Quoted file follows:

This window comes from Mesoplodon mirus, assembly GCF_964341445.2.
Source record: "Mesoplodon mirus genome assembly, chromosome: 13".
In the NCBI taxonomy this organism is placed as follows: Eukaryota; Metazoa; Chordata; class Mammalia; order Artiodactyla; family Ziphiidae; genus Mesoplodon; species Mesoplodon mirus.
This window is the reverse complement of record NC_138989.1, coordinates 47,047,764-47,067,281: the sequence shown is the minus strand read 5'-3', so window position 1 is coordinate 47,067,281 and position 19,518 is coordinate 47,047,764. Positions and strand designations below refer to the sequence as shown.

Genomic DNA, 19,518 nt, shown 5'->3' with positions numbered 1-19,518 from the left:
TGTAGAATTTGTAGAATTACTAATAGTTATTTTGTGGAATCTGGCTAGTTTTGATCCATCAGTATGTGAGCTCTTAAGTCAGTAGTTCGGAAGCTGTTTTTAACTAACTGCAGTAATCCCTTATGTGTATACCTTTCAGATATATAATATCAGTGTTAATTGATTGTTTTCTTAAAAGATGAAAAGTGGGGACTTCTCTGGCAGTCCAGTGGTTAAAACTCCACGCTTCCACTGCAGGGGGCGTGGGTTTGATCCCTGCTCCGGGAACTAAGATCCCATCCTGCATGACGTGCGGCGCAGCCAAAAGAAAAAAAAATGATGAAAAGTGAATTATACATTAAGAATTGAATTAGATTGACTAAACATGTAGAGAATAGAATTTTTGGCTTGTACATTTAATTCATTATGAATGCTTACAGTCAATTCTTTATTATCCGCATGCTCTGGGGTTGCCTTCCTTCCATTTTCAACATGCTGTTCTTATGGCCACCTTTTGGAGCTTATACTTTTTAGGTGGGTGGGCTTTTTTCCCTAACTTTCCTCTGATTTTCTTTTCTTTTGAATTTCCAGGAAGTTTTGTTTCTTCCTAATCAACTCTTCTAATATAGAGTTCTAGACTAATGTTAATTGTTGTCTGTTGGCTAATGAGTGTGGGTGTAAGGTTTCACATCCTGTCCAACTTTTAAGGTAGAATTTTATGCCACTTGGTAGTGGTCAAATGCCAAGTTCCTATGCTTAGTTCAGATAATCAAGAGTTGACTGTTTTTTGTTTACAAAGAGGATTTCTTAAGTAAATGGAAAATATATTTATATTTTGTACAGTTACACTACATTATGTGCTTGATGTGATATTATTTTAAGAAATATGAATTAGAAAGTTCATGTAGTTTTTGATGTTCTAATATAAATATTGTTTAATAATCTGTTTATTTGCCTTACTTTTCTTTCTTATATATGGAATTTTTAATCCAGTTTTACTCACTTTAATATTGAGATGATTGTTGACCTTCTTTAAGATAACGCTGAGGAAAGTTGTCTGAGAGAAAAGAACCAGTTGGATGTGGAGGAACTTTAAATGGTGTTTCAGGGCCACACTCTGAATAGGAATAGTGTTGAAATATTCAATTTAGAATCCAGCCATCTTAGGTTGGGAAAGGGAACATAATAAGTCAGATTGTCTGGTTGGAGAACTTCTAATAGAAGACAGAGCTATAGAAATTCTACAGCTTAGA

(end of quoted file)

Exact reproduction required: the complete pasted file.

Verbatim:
This window comes from Mesoplodon mirus, assembly GCF_964341445.2.
Source record: "Mesoplodon mirus genome assembly, chromosome: 13".
In the NCBI taxonomy this organism is placed as follows: Eukaryota; Metazoa; Chordata; class Mammalia; order Artiodactyla; family Ziphiidae; genus Mesoplodon; species Mesoplodon mirus.
This window is the reverse complement of record NC_138989.1, coordinates 47,047,764-47,067,281: the sequence shown is the minus strand read 5'-3', so window position 1 is coordinate 47,067,281 and position 19,518 is coordinate 47,047,764. Positions and strand designations below refer to the sequence as shown.

Genomic DNA, 19,518 nt, shown 5'->3' with positions numbered 1-19,518 from the left:
TGTAGAATTTGTAGAATTACTAATAGTTATTTTGTGGAATCTGGCTAGTTTTGATCCATCAGTATGTGAGCTCTTAAGTCAGTAGTTCGGAAGCTGTTTTTAACTAACTGCAGTAATCCCTTATGTGTATACCTTTCAGATATATAATATCAGTGTTAATTGATTGTTTTCTTAAAAGATGAAAAGTGGGGACTTCTCTGGCAGTCCAGTGGTTAAAACTCCACGCTTCCACTGCAGGGGGCGTGGGTTTGATCCCTGCTCCGGGAACTAAGATCCCATCCTGCATGACGTGCGGCGCAGCCAAAAGAAAAAAAAATGATGAAAAGTGAATTATACATTAAGAATTGAATTAGATTGACTAAACATGTAGAGAATAGAATTTTTGGCTTGTACATTTAATTCATTATGAATGCTTACAGTCAATTCTTTATTATCCGCATGCTCTGGGGTTGCCTTCCTTCCATTTTCAACATGCTGTTCTTATGGCCACCTTTTGGAGCTTATACTTTTTAGGTGGGTGGGCTTTTTTCCCTAACTTTCCTCTGATTTTCTTTTCTTTTGAATTTCCAGGAAGTTTTGTTTCTTCCTAATCAACTCTTCTAATATAGAGTTCTAGACTAATGTTAATTGTTGTCTGTTGGCTAATGAGTGTGGGTGTAAGGTTTCACATCCTGTCCAACTTTTAAGGTAGAATTTTATGCCACTTGGTAGTGGTCAAATGCCAAGTTCCTATGCTTAGTTCAGATAATCAAGAGTTGACTGTTTTTTGTTTACAAAGAGGATTTCTTAAGTAAATGGAAAATATATTTATATTTTGTACAGTTACACTACATTATGTGCTTGATGTGATATTATTTTAAGAAATATGAATTAGAAAGTTCATGTAGTTTTTGATGTTCTAATATAAATATTGTTTAATAATCTGTTTATTTGCCTTACTTTTCTTTCTTATATATGGAATTTTTAATCCAGTTTTACTCACTTTAATATTGAGATGATTGTTGACCTTCTTTAAGATAACGCTGAGGAAAGTTGTCTGAGAGAAAAGAACCAGTTGGATGTGGAGGAACTTTAAATGGTGTTTCAGGGCCACACTCTGAATAGGAATAGTGTTGAAATATTCAATTTAGAATCCAGCCATCTTAGGTTGGGAAAGGGAACATAATAAGTCAGATTGTCTGGTTGGAGAACTTCTAATAGAAGACAGAGCTATAGAAATTCTACAGCTTAGA